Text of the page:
Modelling non-equilibrium plasmas for CO2 activation is very challenging due to the complex network of chemical reactions and different timescales for the physical and chemical processes involved. An accurate description of electron kinetics is fundamental to calculate chemical rate coefficients and transport parameters that are used to describe the plasma discharge. In the CPPC group, we develop fast and accurate computational approaches for electron kinetics. This MSc project focuses on the application of those approaches to CO2 plasmas investigated experimentally at DIFFER.
Please note: unless otherwise specified, the internships are only available for students with a nationality of an EU-member state and/or students from a Dutch university.
The discovery of new energy materials is becoming a large-scale challenge that is far beyond the reach of experimentation but also stretching the limits of conventional computation. At DIFFER; our AMD research group is working on to improve the speed and the prediction capability of computational methods for the discovery of new energy materials. We use machine learning (ML), which is essentially a method to make predictions and to optimize a performance criterion based on the available example data.
The computational MSc thesis project is part of a theory-experiment collaboration effort between DIFFER and our industrial partner. The overall aim is to understand the fundamentals of new Fe-based model catalysts, and to tune them further for the Fischer-Tropsch (FT) synthesis of fuels using renewable energy. The fundamental aim is to know how Fe metal layers grow on different Cu metal substrates and how these newly grown Fe layers behave during the adsorption of atomic and molecular species, such as H, C, O, and CO, which are all needed for the synthesis of commercially valuable fuels.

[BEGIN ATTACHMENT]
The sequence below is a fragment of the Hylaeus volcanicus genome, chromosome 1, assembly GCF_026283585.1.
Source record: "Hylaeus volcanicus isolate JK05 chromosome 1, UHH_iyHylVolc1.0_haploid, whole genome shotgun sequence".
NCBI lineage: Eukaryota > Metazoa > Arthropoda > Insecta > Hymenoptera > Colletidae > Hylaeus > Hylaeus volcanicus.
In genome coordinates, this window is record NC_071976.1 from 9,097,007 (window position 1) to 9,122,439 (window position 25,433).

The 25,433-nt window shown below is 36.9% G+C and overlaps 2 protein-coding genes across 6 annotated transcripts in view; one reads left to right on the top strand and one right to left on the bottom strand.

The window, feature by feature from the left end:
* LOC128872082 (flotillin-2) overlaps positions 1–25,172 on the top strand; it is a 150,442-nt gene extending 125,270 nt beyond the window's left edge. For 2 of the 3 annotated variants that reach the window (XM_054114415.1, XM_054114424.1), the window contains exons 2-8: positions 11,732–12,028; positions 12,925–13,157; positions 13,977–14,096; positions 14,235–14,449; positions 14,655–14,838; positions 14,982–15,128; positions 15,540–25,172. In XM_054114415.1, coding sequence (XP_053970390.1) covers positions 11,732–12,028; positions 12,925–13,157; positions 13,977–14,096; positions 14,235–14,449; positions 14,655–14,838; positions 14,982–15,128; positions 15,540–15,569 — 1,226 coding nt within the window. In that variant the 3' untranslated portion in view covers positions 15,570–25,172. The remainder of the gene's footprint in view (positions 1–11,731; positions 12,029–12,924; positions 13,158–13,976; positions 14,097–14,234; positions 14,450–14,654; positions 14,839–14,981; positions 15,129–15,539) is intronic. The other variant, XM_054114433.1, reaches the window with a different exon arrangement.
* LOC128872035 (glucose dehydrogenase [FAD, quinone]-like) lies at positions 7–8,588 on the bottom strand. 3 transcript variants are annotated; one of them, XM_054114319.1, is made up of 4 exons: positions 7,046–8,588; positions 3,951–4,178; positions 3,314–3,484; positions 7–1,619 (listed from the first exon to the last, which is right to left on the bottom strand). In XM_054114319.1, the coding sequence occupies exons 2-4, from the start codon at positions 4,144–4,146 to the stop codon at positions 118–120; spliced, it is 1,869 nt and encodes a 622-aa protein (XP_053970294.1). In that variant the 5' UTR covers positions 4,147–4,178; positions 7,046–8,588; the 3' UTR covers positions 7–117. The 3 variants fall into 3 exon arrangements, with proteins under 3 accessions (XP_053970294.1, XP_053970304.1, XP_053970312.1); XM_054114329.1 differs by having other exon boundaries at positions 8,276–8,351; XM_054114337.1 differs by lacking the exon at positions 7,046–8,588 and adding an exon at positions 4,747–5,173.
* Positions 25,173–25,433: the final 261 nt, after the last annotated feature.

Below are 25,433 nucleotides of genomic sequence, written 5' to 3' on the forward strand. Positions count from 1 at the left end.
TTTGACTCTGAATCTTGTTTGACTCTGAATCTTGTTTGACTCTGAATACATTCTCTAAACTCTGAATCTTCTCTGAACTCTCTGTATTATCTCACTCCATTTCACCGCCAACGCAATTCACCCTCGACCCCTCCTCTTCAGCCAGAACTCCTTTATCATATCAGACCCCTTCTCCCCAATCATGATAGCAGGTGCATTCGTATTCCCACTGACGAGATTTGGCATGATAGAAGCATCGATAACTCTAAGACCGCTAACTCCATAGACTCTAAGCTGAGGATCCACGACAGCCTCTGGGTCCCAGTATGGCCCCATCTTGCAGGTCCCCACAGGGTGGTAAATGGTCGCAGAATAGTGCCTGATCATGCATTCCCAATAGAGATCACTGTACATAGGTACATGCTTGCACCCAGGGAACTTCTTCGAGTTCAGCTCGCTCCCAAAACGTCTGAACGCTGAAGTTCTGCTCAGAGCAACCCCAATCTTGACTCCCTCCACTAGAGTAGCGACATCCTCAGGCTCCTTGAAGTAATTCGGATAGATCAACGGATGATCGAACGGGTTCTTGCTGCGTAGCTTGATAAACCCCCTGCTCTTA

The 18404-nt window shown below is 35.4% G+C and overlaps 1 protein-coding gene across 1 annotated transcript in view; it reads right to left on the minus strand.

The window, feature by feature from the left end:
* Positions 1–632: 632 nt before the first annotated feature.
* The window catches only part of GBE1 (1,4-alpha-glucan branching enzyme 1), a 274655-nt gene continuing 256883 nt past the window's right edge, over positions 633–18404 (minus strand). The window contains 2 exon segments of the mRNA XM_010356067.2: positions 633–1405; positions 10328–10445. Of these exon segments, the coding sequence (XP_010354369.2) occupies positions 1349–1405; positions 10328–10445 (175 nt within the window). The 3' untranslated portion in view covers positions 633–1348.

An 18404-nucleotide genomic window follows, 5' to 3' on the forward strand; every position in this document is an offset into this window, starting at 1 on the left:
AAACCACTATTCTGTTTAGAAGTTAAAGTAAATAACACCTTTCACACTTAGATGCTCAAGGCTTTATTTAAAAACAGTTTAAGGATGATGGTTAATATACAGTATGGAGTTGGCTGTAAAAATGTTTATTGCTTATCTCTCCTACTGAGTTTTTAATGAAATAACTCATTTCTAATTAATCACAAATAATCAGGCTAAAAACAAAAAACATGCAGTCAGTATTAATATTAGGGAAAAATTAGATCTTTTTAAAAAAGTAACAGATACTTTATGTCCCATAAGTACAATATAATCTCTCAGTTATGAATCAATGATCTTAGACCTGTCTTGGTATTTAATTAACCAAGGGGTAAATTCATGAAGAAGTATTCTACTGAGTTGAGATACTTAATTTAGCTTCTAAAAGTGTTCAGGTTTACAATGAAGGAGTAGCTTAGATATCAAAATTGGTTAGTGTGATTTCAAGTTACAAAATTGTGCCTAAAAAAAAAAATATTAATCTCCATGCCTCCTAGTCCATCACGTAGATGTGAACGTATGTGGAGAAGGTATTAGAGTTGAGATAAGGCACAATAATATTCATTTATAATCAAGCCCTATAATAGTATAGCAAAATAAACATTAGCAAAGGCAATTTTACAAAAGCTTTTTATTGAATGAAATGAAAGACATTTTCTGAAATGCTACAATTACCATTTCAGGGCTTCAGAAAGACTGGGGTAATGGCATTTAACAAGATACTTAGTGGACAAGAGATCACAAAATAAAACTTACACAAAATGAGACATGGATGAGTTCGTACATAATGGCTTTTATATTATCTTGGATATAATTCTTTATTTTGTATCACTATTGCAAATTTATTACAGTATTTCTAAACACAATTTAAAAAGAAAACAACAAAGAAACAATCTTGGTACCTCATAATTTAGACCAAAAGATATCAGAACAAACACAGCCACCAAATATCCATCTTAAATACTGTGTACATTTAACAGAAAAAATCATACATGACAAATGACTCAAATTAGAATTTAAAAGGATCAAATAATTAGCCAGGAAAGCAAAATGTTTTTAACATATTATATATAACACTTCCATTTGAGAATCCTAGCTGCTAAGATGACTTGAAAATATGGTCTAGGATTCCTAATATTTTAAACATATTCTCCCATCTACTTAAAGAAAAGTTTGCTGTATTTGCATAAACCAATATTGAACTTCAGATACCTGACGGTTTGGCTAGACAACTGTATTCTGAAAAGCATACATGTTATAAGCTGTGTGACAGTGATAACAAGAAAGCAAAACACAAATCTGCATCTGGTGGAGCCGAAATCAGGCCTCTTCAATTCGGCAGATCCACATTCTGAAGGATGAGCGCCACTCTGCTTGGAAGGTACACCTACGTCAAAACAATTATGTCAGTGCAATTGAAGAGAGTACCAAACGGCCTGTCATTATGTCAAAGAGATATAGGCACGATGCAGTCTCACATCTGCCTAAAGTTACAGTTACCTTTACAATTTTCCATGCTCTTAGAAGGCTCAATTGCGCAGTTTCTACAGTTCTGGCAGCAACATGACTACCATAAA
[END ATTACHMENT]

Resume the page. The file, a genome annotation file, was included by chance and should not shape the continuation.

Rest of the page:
In a previous Master Thesis project a neural network regression was performed of the warm plasma Ordinary mode dispersion relation. In order to extend this work to the eXtraordinary mode, first a thorough analysis of the different mode branches of the X-mode is required. In particular, around the second harmonic resonance the warm plasma dispersion is characterized by a complex interplay between the fast X-mode and the Bernstein mode, which needs to be documented before a neural network regression can be attempted.
The 2D reduced MHD code RUTH is used to study the linear and nonlinear evolution of (neoclassical) tearing modes. Within this broad range of topics various thesis projects can be developed ranging from the implementation of more efficient numerical schemes to the implementation of additional physics models and effects such as the ion polarization current, cylindrical coordinates and radial asymmetries and the benchmarking of the effects on the nonlinear growth of the mode against the generalized Rutherford equation.
Evaluating plasmonic heating and hot-charge carrier effects in plasmon-driven syntheses
Our future energy infrastructure will need ways of efficiently converting, transporting and storing electricity from sustainable but fluctuating sources. One approach uses sustainable electricity for the reverse combustion of atmospheric CO2 into so-called solar fuels, thereby converting electricity into the chemical bonds of high-density fuels. DIFFER pursues plasma-assisted conversion of CO2 into CO and O2 as an exciting new approach to recycling carbon dioxide into fuels, thereby closing the carbon cycle and eliminating the need for fossil fuels.
Photo-electrochemical (PEC) solar fuel conversion is one of the most promising techniques to convert solar energy directly into its most versatile form of energy, a fuel. However, the efficiency is still low and degradation too high. We have several open BSc/MSc/internship projects for both experiments and modeling & simulation.